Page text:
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Stellar Surf's Up: Monster Waves as Tall as Three Suns are Crashing upon a Colossal Star

A first-of-its-kind "heartbreak" star, with pulsing brightness changes and breaking surface waves, offers a unique vantage into the evolution of massive double star systems.

Artist conception of the system, where the smaller star induces breaking surface waves in the more massive companion.
Credit: Melissa Weiss, CfA

Cambridge, Mass. – An extreme star system is giving new meaning to the phrase "surf's up."

The star system intrigued researchers because it is the most dramatic "heartbeat star" on record. Now new models have revealed that titanic waves, generated by tides, are repeatedly breaking on one of the stars in the system—the first time this phenomenon has ever been seen on a star.

Heartbeat stars are stars in close pairs that periodically pulse in brightness, like the rhythm of a beating heart on an EKG machine. The stars in heartbeat systems loop through elongated oval orbits. Whenever they swing close together, the stars' gravities generate tides—just as the Moon creates ocean tides on Earth. The tides stretch and distort the shapes of the stars, altering the amount of starlight seen coming from them as their wide or narrow sides alternately face Earth.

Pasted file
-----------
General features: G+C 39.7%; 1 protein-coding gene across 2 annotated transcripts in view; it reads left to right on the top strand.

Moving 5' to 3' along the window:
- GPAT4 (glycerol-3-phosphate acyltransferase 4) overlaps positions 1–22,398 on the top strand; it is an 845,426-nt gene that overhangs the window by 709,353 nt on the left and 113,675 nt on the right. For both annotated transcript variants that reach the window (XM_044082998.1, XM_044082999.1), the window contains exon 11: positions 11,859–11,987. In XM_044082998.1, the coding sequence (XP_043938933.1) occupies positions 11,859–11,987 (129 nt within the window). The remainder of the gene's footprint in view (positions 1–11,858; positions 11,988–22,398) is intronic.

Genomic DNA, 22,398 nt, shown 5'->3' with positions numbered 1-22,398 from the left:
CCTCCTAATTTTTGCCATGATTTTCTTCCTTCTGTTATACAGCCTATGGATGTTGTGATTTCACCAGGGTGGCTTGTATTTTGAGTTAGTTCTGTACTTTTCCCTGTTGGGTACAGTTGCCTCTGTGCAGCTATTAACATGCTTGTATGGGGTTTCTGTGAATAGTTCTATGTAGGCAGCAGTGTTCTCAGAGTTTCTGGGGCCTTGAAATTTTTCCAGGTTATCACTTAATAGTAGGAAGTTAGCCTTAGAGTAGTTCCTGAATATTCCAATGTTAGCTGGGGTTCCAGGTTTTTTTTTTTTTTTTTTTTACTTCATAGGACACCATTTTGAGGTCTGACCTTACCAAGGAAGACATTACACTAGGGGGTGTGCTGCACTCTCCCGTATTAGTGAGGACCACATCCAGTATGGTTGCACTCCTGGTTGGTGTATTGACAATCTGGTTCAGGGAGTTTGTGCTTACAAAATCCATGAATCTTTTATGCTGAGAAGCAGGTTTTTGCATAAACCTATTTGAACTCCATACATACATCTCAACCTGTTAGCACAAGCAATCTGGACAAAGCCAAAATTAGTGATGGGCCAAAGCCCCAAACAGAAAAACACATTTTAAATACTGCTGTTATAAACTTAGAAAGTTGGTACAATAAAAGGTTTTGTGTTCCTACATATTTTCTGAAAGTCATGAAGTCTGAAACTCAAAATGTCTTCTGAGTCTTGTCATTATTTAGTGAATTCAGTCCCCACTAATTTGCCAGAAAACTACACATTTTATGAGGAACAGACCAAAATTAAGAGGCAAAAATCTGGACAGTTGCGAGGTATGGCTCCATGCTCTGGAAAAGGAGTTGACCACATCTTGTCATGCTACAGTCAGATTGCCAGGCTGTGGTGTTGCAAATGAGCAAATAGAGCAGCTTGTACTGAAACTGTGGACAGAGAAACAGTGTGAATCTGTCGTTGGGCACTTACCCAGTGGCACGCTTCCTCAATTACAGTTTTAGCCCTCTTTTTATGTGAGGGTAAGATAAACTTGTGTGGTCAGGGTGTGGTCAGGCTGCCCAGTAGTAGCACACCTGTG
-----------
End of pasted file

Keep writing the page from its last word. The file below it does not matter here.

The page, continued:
A new study explains why the brightness fluctuations from one particularly extreme heartbeat star system measure some 200 times greater than typical heartbeat stars. The cause: gargantuan waves that roll across the bigger star, kicked up when its smaller companion star regularly makes close passes. These tidal waves attain such towering heights and high speeds, the study finds, that the waves break—similar to ocean waves—and crash down onto the big star's surface.

Dubbed a "heartbreak star" by astronomers, the system offers an unprecedented look at how massive stars interact.

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A gas dynamics computer simulation of the system shows that during a close passage, gas is raised into a huge tidal wave on the larger star before crashing back to the surface.  Credit: Morgan MacLeod, CfA

"Each crash of the star's towering tidal waves releases enough energy to disintegrate our entire planet several hundred times over," says Morgan MacLeod, a Postdoctoral Fellow in Theoretical Astrophysics at the Center for Astrophysics | Harvard & Smithsonian (CfA) and author of a new study published in Nature Astronomy reporting the findings. "These are really big waves."

And yet, according to Professor Abraham (Avi) Loeb, MacLeod's advisor, the Director of the Institute for Theory and Computation at CfA and the paper's other author, "Breaking waves in stars are as beautiful as those on the beaches of our oceans."

Heartbeat stars were first seen when NASA's exoplanet-hunting Kepler space telescope picked out their telltale, usually subtle stellar brightness pulsations.